In the last few months tigers, or more correctly the absence of tigers, have been making front-page news in most Indian newspapers and websites. Everyone seems to have a different opinion on this, not just about the disappearing tigers but whether they have actually disappeared and what needs to be done. The government got so worried about this in one wildlife park in Rajasthan, Sariska, that they sent in the police, in the form of a CBI team, to look for the tigers. Some poachers actually admitted to killing around 10 tigers. But where are the rest?
It seems that in certain wildlife parks that were famous for their tigers, there are actually very few or no tigers left. And large amounts of money were being spent on taking care of these parks. So if the tigers are gone, where did the money spent on protecting them go?
Because tigers are a symbol of India , and the Government of India, along with tourists and big international environment and animal welfare organisations, spend so much money protecting tigers and ensuring their survival, this really is a big scandal.
Before people started disturbing their habitat and killing them, tigers were actually quite resilient animals, able to live in a wide variety of environments, ranging from wet rainforests to dry arid scrubland, from the hottest regions of India to the sub-zero freezing temperatures of Siberia. The Indian sub-species -- commonly called the Bengal tiger -- can be found all over India and neighbouring countries.
Panthera tigris (the scientific name of the species) are capable of killing animals 10 times heavier than themselves and then dragging them away to shelter. A tiger itself weighs between 130 and 180 kg. And it can grow to an average height of 90 cm. Its main prey species include herbivores -- sambhar and spotted deer being favourites. Tigers eat an average of five kilos in one sitting, and can eat upto 25 kg in a day. A kill can feed a tiger for two to four days; the animal usually gives himself a two-to-three-day break before setting out on the next hunt. Tigers have a life expectancy ranging between 15 to 20 years.
Their breeding season begins towards the end of the monsoons and carries on into the early months of winter. After a gestation period of 105 days, tigresses give birth to three to six cubs that don't open their eyes until they are 15 days old. They nurse for the first three to six months, and begin learning how to hunt at five to six months. They become fully independent only after roughly two to three years.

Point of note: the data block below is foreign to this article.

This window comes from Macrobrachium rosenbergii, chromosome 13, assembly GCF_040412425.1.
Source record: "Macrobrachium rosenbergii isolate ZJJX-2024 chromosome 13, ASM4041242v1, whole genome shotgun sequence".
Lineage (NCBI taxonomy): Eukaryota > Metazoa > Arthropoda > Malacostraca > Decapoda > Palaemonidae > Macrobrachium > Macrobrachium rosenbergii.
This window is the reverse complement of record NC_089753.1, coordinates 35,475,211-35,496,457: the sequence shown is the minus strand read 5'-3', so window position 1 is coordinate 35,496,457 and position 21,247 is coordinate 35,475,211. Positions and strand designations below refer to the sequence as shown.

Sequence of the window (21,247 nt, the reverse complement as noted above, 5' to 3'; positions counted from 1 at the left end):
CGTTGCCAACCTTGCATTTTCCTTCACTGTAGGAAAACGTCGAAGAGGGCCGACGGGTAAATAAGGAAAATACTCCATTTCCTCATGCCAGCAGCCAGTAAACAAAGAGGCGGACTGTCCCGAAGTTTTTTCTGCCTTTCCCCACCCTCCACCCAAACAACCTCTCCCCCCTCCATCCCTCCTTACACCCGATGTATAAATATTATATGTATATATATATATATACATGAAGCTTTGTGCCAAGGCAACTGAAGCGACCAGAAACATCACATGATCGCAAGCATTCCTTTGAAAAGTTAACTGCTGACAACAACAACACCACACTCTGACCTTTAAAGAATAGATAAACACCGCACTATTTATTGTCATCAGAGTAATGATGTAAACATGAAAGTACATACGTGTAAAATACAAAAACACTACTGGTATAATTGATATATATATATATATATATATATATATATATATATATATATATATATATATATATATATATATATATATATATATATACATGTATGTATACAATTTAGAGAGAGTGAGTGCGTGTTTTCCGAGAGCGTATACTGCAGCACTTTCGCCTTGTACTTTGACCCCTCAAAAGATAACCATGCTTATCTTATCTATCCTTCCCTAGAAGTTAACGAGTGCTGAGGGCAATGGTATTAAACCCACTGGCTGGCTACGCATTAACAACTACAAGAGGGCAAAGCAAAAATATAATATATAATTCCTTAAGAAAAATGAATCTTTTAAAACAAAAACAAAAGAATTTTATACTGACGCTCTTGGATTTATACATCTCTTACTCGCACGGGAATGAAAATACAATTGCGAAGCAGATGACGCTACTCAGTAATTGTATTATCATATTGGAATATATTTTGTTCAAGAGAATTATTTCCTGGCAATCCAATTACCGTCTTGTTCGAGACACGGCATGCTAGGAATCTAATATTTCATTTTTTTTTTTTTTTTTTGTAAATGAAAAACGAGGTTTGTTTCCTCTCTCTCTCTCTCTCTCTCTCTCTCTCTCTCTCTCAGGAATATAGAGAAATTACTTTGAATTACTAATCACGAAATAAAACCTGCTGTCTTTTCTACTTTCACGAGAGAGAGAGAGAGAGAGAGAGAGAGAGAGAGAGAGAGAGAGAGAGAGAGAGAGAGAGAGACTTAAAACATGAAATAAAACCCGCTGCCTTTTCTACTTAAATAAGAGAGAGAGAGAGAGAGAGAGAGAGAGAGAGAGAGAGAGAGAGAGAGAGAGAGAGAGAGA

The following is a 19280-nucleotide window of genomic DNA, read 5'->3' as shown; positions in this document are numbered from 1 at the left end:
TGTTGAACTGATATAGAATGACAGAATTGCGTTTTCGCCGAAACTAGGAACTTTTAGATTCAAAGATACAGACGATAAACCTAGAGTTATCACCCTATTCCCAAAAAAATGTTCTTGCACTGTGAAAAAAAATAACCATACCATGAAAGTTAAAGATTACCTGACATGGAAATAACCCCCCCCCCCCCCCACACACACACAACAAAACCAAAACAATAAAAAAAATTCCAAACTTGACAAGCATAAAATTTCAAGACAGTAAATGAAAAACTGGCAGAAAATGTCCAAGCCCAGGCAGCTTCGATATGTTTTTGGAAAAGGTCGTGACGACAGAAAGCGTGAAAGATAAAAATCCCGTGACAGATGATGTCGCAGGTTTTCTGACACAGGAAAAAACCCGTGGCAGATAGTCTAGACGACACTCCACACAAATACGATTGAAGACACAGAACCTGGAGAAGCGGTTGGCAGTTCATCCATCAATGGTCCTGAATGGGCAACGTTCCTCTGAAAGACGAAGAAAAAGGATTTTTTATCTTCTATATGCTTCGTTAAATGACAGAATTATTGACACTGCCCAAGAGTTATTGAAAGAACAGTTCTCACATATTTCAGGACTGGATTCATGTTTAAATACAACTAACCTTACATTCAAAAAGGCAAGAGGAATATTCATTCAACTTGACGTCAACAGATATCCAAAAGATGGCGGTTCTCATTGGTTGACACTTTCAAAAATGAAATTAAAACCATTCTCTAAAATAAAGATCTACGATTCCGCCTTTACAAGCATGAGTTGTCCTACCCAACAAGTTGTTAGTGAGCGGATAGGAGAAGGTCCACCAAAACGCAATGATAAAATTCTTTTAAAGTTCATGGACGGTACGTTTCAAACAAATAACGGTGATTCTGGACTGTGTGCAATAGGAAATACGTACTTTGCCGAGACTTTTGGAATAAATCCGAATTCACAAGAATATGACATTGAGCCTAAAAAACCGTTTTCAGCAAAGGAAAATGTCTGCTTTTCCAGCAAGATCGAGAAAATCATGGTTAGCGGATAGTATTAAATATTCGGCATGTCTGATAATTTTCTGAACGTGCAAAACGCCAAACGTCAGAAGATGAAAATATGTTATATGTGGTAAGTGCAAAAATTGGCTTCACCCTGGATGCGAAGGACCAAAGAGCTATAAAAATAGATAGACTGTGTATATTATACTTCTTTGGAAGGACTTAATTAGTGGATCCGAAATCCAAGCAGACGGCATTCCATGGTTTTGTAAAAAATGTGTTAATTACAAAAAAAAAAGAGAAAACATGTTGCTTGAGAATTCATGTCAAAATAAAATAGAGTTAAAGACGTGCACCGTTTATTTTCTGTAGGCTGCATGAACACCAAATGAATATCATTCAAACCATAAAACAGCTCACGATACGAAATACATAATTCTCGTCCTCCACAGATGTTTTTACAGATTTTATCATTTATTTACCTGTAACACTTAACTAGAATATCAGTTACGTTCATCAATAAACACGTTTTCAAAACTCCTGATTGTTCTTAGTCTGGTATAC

Once, tigers were considered ferocious killers, the 'bad guys' in many films and stories from rural India . During colonial times, and even afterwards, they were ruthlessly killed both as sport and to protect people who had to work in the fields and forests. In the middle of the last century, opinions about the environment and wildlife began to change; rather than seeing the environment as something that needed to be battled and tamed, people realised that the environment needed to be taken care of. Tigers went from being man-eaters to majestic symbols of India . In 1973, after a tiger count showed that there were only around 1,800 tigers left in India , despite tiger-hunting being banned, the Indian government decided to actively protect them. Project Tiger was set up to provide safe havens for tigers -- places where they could flourish and reverse the startling drop in numbers. Project Tiger was launched that year with nine tiger reserves covering an area of 16,339 sq km. This has now grown to 37,761 sq km in 27 reserves. The Government of India initially gave only Rs 23 million towards the project; it has since increased the outlay to Rs 230 million. The international environmental agency the World Wide Fund for Nature (WWF, earlier known as the World Wildlife Fund) put in a large amount of money to start the project. They and other non-government organisations (NGOs), both international and Indian, still come up with lots of money.
With all this and the full force of the government behind it, if the numbers of tigers haven't increased, what went wrong? Once the actual hunting of tigers was stopped, shouldn't there have automatically been more tigers?